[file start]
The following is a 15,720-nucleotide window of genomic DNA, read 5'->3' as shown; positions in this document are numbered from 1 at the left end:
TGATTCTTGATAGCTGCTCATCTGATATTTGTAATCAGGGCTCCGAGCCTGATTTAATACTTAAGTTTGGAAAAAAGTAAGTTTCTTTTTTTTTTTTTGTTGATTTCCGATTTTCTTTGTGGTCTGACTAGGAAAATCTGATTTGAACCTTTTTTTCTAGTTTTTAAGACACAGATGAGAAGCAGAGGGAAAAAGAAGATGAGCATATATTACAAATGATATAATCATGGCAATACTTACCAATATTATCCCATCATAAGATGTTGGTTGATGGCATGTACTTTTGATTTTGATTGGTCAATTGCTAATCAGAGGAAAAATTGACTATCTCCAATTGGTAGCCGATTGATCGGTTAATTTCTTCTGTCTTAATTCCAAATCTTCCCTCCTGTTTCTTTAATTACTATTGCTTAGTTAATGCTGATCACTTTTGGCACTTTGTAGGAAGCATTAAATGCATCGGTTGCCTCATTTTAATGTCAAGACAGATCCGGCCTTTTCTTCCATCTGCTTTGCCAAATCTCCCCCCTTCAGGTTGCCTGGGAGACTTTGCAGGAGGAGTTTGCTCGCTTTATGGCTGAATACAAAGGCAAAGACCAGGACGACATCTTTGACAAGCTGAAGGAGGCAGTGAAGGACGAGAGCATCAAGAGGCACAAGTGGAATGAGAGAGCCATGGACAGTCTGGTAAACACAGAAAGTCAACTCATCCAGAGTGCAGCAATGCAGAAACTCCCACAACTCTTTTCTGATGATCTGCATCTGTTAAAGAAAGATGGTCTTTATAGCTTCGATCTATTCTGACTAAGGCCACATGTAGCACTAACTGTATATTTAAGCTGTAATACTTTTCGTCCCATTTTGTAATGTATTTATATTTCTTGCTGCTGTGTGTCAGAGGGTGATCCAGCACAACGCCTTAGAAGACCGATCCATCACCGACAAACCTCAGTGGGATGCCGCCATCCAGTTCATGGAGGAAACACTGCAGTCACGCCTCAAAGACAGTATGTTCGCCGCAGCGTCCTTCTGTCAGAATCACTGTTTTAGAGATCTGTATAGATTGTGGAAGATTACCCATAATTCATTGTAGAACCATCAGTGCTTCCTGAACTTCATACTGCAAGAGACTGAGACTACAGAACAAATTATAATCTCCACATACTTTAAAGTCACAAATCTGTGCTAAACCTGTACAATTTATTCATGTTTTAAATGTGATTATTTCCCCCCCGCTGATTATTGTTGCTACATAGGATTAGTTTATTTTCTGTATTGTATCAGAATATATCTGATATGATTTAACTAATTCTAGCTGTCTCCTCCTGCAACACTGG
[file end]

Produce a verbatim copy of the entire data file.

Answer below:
The following is a 15,720-nucleotide window of genomic DNA, read 5'->3' as shown; positions in this document are numbered from 1 at the left end:
TGATTCTTGATAGCTGCTCATCTGATATTTGTAATCAGGGCTCCGAGCCTGATTTAATACTTAAGTTTGGAAAAAAGTAAGTTTCTTTTTTTTTTTTTGTTGATTTCCGATTTTCTTTGTGGTCTGACTAGGAAAATCTGATTTGAACCTTTTTTTCTAGTTTTTAAGACACAGATGAGAAGCAGAGGGAAAAAGAAGATGAGCATATATTACAAATGATATAATCATGGCAATACTTACCAATATTATCCCATCATAAGATGTTGGTTGATGGCATGTACTTTTGATTTTGATTGGTCAATTGCTAATCAGAGGAAAAATTGACTATCTCCAATTGGTAGCCGATTGATCGGTTAATTTCTTCTGTCTTAATTCCAAATCTTCCCTCCTGTTTCTTTAATTACTATTGCTTAGTTAATGCTGATCACTTTTGGCACTTTGTAGGAAGCATTAAATGCATCGGTTGCCTCATTTTAATGTCAAGACAGATCCGGCCTTTTCTTCCATCTGCTTTGCCAAATCTCCCCCCTTCAGGTTGCCTGGGAGACTTTGCAGGAGGAGTTTGCTCGCTTTATGGCTGAATACAAAGGCAAAGACCAGGACGACATCTTTGACAAGCTGAAGGAGGCAGTGAAGGACGAGAGCATCAAGAGGCACAAGTGGAATGAGAGAGCCATGGACAGTCTGGTAAACACAGAAAGTCAACTCATCCAGAGTGCAGCAATGCAGAAACTCCCACAACTCTTTTCTGATGATCTGCATCTGTTAAAGAAAGATGGTCTTTATAGCTTCGATCTATTCTGACTAAGGCCACATGTAGCACTAACTGTATATTTAAGCTGTAATACTTTTCGTCCCATTTTGTAATGTATTTATATTTCTTGCTGCTGTGTGTCAGAGGGTGATCCAGCACAACGCCTTAGAAGACCGATCCATCACCGACAAACCTCAGTGGGATGCCGCCATCCAGTTCATGGAGGAAACACTGCAGTCACGCCTCAAAGACAGTATGTTCGCCGCAGCGTCCTTCTGTCAGAATCACTGTTTTAGAGATCTGTATAGATTGTGGAAGATTACCCATAATTCATTGTAGAACCATCAGTGCTTCCTGAACTTCATACTGCAAGAGACTGAGACTACAGAACAAATTATAATCTCCACATACTTTAAAGTCACAAATCTGTGCTAAACCTGTACAATTTATTCATGTTTTAAATGTGATTATTTCCCCCCCGCTGATTATTGTTGCTACATAGGATTAGTTTATTTTCTGTATTGTATCAGAATATATCTGATATGATTTAACTAATTCTAGCTGTCTCCTCCTGCAACACTGG